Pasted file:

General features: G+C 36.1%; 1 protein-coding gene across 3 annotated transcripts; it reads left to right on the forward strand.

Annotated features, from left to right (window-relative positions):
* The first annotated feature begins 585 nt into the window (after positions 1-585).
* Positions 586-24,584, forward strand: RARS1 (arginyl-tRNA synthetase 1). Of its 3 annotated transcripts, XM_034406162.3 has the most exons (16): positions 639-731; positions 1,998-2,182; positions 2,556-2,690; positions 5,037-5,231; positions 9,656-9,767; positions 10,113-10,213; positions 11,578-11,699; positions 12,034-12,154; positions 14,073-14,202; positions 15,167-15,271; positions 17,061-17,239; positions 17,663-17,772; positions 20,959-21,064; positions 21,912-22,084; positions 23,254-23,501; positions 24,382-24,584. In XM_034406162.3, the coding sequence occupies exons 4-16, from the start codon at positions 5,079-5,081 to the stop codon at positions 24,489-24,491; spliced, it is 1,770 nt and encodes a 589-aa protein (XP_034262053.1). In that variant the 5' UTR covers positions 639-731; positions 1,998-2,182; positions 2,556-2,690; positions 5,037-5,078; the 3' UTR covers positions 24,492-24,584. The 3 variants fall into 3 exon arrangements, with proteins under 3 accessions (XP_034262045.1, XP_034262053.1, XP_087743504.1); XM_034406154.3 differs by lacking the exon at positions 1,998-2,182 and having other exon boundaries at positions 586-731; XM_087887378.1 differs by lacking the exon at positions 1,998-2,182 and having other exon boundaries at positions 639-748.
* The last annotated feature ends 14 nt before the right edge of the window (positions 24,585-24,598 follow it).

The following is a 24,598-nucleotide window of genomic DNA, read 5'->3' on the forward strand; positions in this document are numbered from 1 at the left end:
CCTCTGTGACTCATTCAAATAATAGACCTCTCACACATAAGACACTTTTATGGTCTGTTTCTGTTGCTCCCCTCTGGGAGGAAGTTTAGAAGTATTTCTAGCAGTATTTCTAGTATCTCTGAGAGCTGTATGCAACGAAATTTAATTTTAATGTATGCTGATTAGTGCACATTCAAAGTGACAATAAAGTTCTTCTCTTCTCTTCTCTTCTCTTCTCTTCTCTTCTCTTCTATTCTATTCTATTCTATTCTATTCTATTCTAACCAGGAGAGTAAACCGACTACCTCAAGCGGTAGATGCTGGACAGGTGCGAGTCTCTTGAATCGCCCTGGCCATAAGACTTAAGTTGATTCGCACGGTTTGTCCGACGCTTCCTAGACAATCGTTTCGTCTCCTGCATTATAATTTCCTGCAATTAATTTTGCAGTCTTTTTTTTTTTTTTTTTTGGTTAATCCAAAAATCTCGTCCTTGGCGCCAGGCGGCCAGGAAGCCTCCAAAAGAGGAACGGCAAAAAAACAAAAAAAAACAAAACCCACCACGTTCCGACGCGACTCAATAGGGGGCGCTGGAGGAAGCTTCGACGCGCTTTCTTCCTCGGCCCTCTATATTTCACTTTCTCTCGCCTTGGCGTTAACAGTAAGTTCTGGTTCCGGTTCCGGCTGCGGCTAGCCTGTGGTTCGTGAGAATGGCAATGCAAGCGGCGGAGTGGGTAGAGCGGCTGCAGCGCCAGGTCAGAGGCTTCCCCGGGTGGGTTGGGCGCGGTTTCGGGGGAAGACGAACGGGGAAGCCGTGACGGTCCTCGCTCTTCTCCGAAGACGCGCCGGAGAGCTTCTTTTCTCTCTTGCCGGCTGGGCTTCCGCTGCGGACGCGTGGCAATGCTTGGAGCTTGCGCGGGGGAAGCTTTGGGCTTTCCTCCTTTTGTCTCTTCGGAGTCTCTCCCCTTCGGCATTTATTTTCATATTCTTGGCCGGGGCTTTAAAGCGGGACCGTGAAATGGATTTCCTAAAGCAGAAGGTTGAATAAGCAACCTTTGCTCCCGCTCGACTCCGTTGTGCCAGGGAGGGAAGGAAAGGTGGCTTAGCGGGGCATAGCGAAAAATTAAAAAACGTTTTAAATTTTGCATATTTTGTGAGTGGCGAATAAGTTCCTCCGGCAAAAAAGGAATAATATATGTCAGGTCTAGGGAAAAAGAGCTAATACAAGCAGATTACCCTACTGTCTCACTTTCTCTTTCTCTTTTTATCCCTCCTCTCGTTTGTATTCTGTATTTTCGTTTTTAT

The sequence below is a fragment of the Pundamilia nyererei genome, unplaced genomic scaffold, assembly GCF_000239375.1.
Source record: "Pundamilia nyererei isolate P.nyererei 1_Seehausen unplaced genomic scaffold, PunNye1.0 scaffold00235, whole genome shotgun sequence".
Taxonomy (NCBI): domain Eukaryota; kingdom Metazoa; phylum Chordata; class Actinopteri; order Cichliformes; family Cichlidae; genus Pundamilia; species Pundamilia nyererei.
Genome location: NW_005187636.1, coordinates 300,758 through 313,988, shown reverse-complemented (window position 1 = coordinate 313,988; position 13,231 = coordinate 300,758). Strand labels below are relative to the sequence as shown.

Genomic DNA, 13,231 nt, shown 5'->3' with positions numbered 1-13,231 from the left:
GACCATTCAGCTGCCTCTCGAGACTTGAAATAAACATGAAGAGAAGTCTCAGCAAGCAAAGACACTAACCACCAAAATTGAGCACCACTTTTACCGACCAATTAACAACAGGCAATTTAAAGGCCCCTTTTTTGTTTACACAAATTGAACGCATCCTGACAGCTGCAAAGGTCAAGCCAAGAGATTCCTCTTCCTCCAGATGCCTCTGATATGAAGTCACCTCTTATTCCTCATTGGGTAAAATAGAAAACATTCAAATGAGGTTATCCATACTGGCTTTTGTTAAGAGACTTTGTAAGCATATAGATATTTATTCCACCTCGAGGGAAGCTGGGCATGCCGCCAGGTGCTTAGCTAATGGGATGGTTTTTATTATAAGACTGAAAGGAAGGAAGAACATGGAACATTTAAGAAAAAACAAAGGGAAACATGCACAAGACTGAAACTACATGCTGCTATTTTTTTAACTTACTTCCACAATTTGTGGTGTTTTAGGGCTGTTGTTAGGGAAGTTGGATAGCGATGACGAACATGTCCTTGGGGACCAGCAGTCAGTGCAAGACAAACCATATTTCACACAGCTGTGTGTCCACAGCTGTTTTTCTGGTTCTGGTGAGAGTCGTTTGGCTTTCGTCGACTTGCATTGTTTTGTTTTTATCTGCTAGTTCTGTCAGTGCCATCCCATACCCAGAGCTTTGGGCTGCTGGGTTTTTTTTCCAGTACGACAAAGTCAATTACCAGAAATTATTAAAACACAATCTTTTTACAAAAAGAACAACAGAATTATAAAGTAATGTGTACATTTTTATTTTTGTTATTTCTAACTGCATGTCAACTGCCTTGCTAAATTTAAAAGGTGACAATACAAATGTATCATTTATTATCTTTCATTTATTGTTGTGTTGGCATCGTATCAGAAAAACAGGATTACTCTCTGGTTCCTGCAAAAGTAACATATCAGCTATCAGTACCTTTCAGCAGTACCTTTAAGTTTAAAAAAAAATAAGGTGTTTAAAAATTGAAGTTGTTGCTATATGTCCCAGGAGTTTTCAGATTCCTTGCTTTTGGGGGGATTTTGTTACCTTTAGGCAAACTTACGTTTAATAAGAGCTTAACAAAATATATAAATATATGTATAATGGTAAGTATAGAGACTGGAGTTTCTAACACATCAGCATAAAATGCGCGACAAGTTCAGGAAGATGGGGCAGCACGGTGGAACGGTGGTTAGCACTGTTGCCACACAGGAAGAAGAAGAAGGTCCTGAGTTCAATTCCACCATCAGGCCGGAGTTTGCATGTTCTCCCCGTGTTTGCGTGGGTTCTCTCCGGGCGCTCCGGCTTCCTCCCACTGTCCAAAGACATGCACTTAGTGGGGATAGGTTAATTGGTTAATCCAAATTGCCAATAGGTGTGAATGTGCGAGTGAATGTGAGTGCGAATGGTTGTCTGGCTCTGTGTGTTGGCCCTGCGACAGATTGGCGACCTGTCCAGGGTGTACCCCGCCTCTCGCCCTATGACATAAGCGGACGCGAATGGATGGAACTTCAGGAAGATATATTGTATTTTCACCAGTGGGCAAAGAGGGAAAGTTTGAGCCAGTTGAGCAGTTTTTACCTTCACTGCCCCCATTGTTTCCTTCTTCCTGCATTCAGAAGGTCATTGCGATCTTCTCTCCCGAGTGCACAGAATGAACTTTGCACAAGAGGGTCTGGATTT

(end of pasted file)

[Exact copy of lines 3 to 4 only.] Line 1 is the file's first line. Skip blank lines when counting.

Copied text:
* The first annotated feature begins 585 nt into the window (after positions 1-585).
* Positions 586-24,584, forward strand: RARS1 (arginyl-tRNA synthetase 1). Of its 3 annotated transcripts, XM_034406162.3 has the most exons (16): positions 639-731; positions 1,998-2,182; positions 2,556-2,690; positions 5,037-5,231; positions 9,656-9,767; positions 10,113-10,213; positions 11,578-11,699; positions 12,034-12,154; positions 14,073-14,202; positions 15,167-15,271; positions 17,061-17,239; positions 17,663-17,772; positions 20,959-21,064; positions 21,912-22,084; positions 23,254-23,501; positions 24,382-24,584. In XM_034406162.3, the coding sequence occupies exons 4-16, from the start codon at positions 5,079-5,081 to the stop codon at positions 24,489-24,491; spliced, it is 1,770 nt and encodes a 589-aa protein (XP_034262053.1). In that variant the 5' UTR covers positions 639-731; positions 1,998-2,182; positions 2,556-2,690; positions 5,037-5,078; the 3' UTR covers positions 24,492-24,584. The 3 variants fall into 3 exon arrangements, with proteins under 3 accessions (XP_034262045.1, XP_034262053.1, XP_087743504.1); XM_034406154.3 differs by lacking the exon at positions 1,998-2,182 and having other exon boundaries at positions 586-731; XM_087887378.1 differs by lacking the exon at positions 1,998-2,182 and having other exon boundaries at positions 639-748.